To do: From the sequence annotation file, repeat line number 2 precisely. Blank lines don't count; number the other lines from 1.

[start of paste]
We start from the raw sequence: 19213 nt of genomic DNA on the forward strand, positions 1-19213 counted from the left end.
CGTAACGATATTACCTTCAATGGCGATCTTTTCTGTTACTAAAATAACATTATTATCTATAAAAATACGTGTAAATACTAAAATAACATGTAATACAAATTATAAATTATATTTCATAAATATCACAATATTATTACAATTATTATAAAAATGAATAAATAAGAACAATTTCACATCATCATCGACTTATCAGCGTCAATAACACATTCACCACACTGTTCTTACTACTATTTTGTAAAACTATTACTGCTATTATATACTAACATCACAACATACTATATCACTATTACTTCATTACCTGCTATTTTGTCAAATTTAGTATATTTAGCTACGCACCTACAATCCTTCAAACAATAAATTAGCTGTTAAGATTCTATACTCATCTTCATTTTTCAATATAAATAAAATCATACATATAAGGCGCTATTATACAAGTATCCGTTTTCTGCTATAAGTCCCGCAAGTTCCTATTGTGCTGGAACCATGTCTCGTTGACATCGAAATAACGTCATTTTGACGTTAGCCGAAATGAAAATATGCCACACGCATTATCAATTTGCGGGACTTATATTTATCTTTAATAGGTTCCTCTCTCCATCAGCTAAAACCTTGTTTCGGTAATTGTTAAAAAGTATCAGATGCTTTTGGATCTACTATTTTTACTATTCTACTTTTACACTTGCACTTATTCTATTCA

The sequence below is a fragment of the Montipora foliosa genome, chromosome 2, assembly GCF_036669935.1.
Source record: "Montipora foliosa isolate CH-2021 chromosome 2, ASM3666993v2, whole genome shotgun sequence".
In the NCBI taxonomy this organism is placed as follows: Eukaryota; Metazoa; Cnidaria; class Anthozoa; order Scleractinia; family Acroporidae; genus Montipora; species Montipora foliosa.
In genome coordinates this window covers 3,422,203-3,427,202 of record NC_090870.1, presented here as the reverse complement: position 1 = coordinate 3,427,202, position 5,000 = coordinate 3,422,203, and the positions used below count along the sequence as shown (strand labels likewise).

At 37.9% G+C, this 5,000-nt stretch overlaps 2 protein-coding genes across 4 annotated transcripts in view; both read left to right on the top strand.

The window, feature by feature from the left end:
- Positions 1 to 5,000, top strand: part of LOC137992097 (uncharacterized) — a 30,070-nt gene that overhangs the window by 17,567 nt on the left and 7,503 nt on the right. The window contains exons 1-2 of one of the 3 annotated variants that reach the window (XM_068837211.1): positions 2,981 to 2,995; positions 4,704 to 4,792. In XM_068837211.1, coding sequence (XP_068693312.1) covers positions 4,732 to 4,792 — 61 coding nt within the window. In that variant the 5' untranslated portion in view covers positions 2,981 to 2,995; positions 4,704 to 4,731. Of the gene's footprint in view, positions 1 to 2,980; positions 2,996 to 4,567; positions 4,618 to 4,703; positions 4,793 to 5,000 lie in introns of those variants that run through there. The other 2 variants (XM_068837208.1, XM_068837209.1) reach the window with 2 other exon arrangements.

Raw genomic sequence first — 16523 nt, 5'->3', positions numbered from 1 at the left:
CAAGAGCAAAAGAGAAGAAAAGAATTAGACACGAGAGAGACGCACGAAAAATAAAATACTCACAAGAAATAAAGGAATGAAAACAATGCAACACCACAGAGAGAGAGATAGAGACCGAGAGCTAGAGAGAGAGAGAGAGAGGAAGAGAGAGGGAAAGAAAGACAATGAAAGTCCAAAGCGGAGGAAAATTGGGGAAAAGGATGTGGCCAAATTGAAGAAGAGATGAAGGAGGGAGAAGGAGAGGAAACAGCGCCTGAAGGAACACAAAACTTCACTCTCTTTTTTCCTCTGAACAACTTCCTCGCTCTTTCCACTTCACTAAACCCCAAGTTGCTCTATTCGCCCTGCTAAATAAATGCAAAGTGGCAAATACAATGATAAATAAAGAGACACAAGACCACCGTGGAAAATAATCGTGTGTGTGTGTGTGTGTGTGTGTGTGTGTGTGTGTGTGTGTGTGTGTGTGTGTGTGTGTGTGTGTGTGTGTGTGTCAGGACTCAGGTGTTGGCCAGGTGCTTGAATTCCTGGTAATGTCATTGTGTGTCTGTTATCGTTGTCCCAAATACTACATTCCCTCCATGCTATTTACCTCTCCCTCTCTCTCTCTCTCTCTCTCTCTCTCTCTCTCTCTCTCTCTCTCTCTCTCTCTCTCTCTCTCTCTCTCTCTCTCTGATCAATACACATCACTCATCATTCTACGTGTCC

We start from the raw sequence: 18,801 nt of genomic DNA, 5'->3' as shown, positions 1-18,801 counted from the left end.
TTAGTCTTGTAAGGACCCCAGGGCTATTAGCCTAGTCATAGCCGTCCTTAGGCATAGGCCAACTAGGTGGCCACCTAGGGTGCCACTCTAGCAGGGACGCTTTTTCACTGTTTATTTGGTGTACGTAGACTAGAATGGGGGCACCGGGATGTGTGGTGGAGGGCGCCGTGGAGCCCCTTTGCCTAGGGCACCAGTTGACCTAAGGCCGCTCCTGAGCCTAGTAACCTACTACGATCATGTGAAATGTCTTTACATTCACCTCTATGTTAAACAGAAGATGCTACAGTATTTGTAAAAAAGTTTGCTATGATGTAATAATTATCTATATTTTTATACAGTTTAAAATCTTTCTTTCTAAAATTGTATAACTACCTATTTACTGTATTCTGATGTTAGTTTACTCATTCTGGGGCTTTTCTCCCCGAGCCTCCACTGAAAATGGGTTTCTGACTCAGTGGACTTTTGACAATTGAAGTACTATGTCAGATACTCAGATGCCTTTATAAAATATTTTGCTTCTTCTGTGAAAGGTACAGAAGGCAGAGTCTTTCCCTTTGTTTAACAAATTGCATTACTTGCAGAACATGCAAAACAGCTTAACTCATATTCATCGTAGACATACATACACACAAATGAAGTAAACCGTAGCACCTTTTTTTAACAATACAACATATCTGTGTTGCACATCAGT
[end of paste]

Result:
CGTAACGATATTACCTTCAATGGCGATCTTTTCTGTTACTAAAATAACATTATTATCTATAAAAATACGTGTAAATACTAAAATAACATGTAATACAAATTATAAATTATATTTCATAAATATCACAATATTATTACAATTATTATAAAAATGAATAAATAAGAACAATTTCACATCATCATCGACTTATCAGCGTCAATAACACATTCACCACACTGTTCTTACTACTATTTTGTAAAACTATTACTGCTATTATATACTAACATCACAACATACTATATCACTATTACTTCATTACCTGCTATTTTGTCAAATTTAGTATATTTAGCTACGCACCTACAATCCTTCAAACAATAAATTAGCTGTTAAGATTCTATACTCATCTTCATTTTTCAATATAAATAAAATCATACATATAAGGCGCTATTATACAAGTATCCGTTTTCTGCTATAAGTCCCGCAAGTTCCTATTGTGCTGGAACCATGTCTCGTTGACATCGAAATAACGTCATTTTGACGTTAGCCGAAATGAAAATATGCCACACGCATTATCAATTTGCGGGACTTATATTTATCTTTAATAGGTTCCTCTCTCCATCAGCTAAAACCTTGTTTCGGTAATTGTTAAAAAGTATCAGATGCTTTTGGATCTACTATTTTTACTATTCTACTTTTACACTTGCACTTATTCTATTCA